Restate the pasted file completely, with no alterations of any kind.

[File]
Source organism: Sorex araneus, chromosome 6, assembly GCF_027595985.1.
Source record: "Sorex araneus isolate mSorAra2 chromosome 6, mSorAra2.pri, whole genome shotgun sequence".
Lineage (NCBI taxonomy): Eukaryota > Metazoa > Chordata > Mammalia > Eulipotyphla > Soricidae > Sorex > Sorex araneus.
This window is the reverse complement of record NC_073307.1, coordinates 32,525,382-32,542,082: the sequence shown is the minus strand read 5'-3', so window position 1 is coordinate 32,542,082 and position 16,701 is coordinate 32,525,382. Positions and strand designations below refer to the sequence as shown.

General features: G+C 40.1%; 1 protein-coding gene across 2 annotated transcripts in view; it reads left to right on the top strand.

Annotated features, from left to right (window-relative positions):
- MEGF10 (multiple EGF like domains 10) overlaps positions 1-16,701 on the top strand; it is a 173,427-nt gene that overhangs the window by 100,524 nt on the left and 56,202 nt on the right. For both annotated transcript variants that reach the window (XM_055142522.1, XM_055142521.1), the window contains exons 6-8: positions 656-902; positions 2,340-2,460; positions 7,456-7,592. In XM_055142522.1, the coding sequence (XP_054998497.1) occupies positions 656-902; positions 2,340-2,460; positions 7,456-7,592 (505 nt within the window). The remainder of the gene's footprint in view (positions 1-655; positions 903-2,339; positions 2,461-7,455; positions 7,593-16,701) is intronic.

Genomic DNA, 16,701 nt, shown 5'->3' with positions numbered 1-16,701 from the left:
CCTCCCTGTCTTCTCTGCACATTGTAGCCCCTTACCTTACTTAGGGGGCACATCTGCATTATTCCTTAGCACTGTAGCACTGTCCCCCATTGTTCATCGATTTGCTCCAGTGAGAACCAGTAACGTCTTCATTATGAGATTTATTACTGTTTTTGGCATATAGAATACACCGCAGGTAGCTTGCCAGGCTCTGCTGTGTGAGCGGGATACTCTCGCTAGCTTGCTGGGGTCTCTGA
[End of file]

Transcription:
Source organism: Sorex araneus, chromosome 6, assembly GCF_027595985.1.
Source record: "Sorex araneus isolate mSorAra2 chromosome 6, mSorAra2.pri, whole genome shotgun sequence".
Lineage (NCBI taxonomy): Eukaryota > Metazoa > Chordata > Mammalia > Eulipotyphla > Soricidae > Sorex > Sorex araneus.
This window is the reverse complement of record NC_073307.1, coordinates 32,525,382-32,542,082: the sequence shown is the minus strand read 5'-3', so window position 1 is coordinate 32,542,082 and position 16,701 is coordinate 32,525,382. Positions and strand designations below refer to the sequence as shown.

General features: G+C 40.1%; 1 protein-coding gene across 2 annotated transcripts in view; it reads left to right on the top strand.

Annotated features, from left to right (window-relative positions):
- MEGF10 (multiple EGF like domains 10) overlaps positions 1-16,701 on the top strand; it is a 173,427-nt gene that overhangs the window by 100,524 nt on the left and 56,202 nt on the right. For both annotated transcript variants that reach the window (XM_055142522.1, XM_055142521.1), the window contains exons 6-8: positions 656-902; positions 2,340-2,460; positions 7,456-7,592. In XM_055142522.1, the coding sequence (XP_054998497.1) occupies positions 656-902; positions 2,340-2,460; positions 7,456-7,592 (505 nt within the window). The remainder of the gene's footprint in view (positions 1-655; positions 903-2,339; positions 2,461-7,455; positions 7,593-16,701) is intronic.

Genomic DNA, 16,701 nt, shown 5'->3' with positions numbered 1-16,701 from the left:
CCTCCCTGTCTTCTCTGCACATTGTAGCCCCTTACCTTACTTAGGGGGCACATCTGCATTATTCCTTAGCACTGTAGCACTGTCCCCCATTGTTCATCGATTTGCTCCAGTGAGAACCAGTAACGTCTTCATTATGAGATTTATTACTGTTTTTGGCATATAGAATACACCGCAGGTAGCTTGCCAGGCTCTGCTGTGTGAGCGGGATACTCTCGCTAGCTTGCTGGGGTCTCTGA